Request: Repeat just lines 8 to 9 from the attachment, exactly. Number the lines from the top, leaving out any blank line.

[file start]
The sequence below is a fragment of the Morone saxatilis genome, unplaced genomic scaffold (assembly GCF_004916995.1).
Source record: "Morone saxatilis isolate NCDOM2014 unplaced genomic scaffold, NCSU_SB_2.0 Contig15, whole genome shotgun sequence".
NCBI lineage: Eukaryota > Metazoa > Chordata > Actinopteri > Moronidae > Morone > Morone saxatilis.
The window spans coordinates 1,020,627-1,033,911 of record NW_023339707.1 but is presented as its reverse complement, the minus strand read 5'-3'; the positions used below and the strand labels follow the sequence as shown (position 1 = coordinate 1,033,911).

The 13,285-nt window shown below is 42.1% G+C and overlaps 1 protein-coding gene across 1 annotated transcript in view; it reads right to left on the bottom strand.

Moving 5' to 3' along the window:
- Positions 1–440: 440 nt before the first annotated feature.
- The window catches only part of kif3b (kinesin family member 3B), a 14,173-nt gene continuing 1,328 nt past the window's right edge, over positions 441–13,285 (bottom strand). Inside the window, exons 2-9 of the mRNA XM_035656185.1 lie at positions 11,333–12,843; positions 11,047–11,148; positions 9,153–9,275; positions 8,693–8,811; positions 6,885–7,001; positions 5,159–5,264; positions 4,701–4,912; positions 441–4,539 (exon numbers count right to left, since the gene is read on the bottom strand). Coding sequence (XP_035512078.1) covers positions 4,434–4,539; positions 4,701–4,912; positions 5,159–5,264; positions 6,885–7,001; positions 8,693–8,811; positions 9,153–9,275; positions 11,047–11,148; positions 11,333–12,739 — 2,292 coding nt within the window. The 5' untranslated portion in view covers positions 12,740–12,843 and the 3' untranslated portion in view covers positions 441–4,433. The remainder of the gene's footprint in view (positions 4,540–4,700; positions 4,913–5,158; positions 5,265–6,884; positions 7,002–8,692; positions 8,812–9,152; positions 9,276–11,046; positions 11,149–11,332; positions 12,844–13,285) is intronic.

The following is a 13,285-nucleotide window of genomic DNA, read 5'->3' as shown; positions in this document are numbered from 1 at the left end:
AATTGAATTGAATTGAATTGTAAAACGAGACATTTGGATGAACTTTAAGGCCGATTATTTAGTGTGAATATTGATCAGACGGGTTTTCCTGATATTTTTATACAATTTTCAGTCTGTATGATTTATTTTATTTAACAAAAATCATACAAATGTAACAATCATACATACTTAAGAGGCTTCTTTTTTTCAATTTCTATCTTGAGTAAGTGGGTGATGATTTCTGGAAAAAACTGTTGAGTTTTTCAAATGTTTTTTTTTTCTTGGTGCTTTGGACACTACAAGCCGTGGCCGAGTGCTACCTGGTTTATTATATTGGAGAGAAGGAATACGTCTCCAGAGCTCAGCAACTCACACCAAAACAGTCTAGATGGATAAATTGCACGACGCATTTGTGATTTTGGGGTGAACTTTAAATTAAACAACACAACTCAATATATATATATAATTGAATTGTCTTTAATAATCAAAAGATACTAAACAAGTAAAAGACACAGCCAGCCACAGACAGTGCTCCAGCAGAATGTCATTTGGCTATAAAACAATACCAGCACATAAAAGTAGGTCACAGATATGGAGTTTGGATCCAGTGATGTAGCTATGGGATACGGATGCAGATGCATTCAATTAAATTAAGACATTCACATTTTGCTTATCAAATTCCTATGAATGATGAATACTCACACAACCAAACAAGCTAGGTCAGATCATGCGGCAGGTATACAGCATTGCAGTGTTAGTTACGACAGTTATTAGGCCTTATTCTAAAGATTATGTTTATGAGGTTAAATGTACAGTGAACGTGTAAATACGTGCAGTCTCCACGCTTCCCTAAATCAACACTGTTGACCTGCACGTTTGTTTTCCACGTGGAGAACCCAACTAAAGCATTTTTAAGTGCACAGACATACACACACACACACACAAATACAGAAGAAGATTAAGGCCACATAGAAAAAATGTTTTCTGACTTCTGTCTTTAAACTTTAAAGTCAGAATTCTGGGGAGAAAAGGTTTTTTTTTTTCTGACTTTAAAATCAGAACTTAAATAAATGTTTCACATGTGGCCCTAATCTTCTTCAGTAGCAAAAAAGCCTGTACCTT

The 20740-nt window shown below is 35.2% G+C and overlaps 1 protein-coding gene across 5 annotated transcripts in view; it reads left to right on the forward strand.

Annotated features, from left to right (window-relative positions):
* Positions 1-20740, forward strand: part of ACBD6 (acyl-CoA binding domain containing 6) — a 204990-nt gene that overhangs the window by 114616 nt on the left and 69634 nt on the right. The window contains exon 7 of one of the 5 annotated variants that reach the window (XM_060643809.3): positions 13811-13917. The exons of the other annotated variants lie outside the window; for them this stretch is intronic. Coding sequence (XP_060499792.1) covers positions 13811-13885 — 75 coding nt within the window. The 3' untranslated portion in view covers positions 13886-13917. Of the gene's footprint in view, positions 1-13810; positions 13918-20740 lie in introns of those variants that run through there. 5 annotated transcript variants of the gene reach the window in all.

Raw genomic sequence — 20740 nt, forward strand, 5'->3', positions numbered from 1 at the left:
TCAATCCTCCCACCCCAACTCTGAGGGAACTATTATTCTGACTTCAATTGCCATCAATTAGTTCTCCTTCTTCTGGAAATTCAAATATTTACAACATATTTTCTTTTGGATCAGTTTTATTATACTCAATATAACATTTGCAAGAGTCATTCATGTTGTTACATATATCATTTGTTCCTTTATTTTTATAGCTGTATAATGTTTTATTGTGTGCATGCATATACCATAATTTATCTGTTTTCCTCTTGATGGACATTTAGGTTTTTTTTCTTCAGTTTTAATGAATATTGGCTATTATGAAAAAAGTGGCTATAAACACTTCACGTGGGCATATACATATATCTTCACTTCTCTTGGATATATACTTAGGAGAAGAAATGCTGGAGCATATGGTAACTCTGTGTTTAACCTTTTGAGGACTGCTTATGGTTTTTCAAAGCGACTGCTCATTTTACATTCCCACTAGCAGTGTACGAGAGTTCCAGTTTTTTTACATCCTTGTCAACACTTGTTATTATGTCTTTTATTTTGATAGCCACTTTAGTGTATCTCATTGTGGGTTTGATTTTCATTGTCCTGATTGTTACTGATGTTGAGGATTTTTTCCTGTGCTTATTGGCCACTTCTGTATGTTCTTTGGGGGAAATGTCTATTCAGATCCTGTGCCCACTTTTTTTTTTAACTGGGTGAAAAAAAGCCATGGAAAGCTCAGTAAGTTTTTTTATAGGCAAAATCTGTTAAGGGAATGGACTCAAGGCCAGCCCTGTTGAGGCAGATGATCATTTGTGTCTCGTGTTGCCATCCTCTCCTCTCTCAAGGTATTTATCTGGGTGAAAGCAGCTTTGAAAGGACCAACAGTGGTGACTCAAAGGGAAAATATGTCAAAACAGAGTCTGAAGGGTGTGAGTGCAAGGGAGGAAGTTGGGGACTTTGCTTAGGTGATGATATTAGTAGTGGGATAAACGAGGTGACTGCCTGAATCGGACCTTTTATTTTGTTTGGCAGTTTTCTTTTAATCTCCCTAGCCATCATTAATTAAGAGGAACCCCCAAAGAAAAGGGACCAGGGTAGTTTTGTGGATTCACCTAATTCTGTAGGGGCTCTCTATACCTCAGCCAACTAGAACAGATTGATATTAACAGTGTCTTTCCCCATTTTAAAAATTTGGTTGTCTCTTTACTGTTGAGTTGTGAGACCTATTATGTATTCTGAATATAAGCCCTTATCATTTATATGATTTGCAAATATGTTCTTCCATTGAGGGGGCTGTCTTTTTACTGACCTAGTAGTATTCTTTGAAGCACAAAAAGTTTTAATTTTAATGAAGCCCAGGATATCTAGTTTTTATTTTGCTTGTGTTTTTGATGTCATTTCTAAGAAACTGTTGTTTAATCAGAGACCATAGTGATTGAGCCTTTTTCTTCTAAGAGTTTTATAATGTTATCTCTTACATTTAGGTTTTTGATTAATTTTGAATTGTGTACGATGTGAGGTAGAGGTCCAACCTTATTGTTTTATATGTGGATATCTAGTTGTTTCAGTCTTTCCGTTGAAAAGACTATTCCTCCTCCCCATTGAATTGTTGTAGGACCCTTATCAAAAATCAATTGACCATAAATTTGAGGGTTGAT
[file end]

- The window catches only part of kif3b (kinesin family member 3B), a 14,173-nt gene continuing 1,328 nt past the window's right edge, over positions 441–13,285 (bottom strand). Inside the window, exons 2-9 of the mRNA XM_035656185.1 lie at positions 11,333–12,843; positions 11,047–11,148; positions 9,153–9,275; positions 8,693–8,811; positions 6,885–7,001; positions 5,159–5,264; positions 4,701–4,912; positions 441–4,539 (exon numbers count right to left, since the gene is read on the bottom strand). Coding sequence (XP_035512078.1) covers positions 4,434–4,539; positions 4,701–4,912; positions 5,159–5,264; positions 6,885–7,001; positions 8,693–8,811; positions 9,153–9,275; positions 11,047–11,148; positions 11,333–12,739 — 2,292 coding nt within the window. The 5' untranslated portion in view covers positions 12,740–12,843 and the 3' untranslated portion in view covers positions 441–4,433. The remainder of the gene's footprint in view (positions 4,540–4,700; positions 4,913–5,158; positions 5,265–6,884; positions 7,002–8,692; positions 8,812–9,152; positions 9,276–11,046; positions 11,149–11,332; positions 12,844–13,285) is intronic.

The following is a 13,285-nucleotide window of genomic DNA, read 5'->3' as shown; positions in this document are numbered from 1 at the left end: